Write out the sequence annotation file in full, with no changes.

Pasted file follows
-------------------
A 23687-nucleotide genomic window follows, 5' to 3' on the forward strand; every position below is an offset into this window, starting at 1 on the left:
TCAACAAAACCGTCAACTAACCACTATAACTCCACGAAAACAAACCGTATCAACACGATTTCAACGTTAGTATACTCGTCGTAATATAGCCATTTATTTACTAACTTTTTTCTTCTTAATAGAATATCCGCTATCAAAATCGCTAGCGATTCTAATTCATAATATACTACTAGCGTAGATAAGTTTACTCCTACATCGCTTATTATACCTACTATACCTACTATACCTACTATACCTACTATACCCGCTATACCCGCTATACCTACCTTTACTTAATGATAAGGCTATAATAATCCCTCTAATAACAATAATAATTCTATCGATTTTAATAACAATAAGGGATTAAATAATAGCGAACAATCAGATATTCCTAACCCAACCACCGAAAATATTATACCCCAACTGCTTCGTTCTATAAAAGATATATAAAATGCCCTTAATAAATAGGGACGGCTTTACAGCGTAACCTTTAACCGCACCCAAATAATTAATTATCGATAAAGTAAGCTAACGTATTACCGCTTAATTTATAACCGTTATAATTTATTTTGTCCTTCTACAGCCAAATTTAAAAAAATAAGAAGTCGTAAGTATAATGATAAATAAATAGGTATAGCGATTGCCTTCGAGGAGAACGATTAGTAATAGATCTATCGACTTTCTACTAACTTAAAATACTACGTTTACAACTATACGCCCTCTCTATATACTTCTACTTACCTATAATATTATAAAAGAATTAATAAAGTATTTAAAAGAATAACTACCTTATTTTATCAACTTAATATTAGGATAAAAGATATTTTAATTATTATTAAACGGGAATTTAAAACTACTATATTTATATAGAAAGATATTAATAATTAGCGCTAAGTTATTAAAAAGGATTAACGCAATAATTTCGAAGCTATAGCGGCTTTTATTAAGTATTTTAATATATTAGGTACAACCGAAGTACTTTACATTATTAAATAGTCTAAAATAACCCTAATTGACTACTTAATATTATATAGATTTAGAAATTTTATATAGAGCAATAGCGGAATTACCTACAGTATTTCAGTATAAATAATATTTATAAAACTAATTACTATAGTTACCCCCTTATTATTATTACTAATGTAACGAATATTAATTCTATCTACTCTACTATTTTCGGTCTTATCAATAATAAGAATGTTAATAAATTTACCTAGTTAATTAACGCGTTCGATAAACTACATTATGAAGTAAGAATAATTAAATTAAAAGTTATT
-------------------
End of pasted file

A 23687-nucleotide genomic window follows, 5' to 3' on the forward strand; every position below is an offset into this window, starting at 1 on the left:
TCAACAAAACCGTCAACTAACCACTATAACTCCACGAAAACAAACCGTATCAACACGATTTCAACGTTAGTATACTCGTCGTAATATAGCCATTTATTTACTAACTTTTTTCTTCTTAATAGAATATCCGCTATCAAAATCGCTAGCGATTCTAATTCATAATATACTACTAGCGTAGATAAGTTTACTCCTACATCGCTTATTATACCTACTATACCTACTATACCTACTATACCTACTATACCCGCTATACCCGCTATACCTACCTTTACTTAATGATAAGGCTATAATAATCCCTCTAATAACAATAATAATTCTATCGATTTTAATAACAATAAGGGATTAAATAATAGCGAACAATCAGATATTCCTAACCCAACCACCGAAAATATTATACCCCAACTGCTTCGTTCTATAAAAGATATATAAAATGCCCTTAATAAATAGGGACGGCTTTACAGCGTAACCTTTAACCGCACCCAAATAATTAATTATCGATAAAGTAAGCTAACGTATTACCGCTTAATTTATAACCGTTATAATTTATTTTGTCCTTCTACAGCCAAATTTAAAAAAATAAGAAGTCGTAAGTATAATGATAAATAAATAGGTATAGCGATTGCCTTCGAGGAGAACGATTAGTAATAGATCTATCGACTTTCTACTAACTTAAAATACTACGTTTACAACTATACGCCCTCTCTATATACTTCTACTTACCTATAATATTATAAAAGAATTAATAAAGTATTTAAAAGAATAACTACCTTATTTTATCAACTTAATATTAGGATAAAAGATATTTTAATTATTATTAAACGGGAATTTAAAACTACTATATTTATATAGAAAGATATTAATAATTAGCGCTAAGTTATTAAAAAGGATTAACGCAATAATTTCGAAGCTATAGCGGCTTTTATTAAGTATTTTAATATATTAGGTACAACCGAAGTACTTTACATTATTAAATAGTCTAAAATAACCCTAATTGACTACTTAATATTATATAGATTTAGAAATTTTATATAGAGCAATAGCGGAATTACCTACAGTATTTCAGTATAAATAATATTTATAAAACTAATTACTATAGTTACCCCCTTATTATTATTACTAATGTAACGAATATTAATTCTATCTACTCTACTATTTTCGGTCTTATCAATAATAAGAATGTTAATAAATTTACCTAGTTAATTAACGCGTTCGATAAACTACATTATGAAGTAAGAATAATTAAATTAAAAGTTATT